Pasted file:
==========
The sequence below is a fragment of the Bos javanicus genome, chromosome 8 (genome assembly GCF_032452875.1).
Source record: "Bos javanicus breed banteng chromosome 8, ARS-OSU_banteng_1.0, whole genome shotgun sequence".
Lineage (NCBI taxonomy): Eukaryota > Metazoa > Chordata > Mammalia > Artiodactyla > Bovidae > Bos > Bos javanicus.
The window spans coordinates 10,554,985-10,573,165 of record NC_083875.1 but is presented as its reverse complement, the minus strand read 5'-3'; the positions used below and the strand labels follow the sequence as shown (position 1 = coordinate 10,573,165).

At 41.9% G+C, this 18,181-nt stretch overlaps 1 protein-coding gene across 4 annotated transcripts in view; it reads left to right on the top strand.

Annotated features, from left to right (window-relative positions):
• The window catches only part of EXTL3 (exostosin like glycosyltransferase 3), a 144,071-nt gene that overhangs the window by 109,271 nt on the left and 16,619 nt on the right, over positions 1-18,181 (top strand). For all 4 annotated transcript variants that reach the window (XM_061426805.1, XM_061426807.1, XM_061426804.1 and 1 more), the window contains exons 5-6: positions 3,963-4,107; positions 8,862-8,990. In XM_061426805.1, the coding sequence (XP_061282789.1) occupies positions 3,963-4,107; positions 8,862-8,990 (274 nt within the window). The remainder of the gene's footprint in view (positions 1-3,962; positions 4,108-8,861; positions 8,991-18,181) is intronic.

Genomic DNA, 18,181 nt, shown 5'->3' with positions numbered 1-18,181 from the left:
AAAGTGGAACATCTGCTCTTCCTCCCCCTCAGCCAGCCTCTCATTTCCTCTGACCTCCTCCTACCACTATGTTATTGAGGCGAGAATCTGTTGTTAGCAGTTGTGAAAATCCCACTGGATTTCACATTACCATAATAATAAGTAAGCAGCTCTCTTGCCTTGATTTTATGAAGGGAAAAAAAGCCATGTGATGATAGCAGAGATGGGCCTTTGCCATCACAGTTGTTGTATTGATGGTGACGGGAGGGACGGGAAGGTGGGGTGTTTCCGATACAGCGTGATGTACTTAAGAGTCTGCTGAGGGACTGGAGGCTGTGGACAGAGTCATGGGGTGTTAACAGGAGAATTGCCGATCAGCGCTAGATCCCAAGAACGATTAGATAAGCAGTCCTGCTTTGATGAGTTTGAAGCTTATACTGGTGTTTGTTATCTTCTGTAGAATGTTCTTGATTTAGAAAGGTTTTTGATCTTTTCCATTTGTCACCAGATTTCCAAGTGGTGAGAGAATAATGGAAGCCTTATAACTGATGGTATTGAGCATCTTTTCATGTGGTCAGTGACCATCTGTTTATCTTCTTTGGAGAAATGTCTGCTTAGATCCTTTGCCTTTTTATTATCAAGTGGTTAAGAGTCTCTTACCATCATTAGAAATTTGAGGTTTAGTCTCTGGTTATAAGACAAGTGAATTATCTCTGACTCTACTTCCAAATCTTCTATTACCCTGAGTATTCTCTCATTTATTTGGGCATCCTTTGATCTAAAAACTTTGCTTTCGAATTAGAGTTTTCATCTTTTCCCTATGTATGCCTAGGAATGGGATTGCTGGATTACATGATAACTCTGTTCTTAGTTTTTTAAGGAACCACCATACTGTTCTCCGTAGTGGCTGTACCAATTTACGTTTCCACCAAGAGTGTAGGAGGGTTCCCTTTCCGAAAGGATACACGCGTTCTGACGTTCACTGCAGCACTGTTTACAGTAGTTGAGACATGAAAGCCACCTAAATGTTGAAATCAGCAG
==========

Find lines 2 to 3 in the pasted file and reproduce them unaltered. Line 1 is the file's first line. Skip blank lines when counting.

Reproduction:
Source record: "Bos javanicus breed banteng chromosome 8, ARS-OSU_banteng_1.0, whole genome shotgun sequence".
Lineage (NCBI taxonomy): Eukaryota > Metazoa > Chordata > Mammalia > Artiodactyla > Bovidae > Bos > Bos javanicus.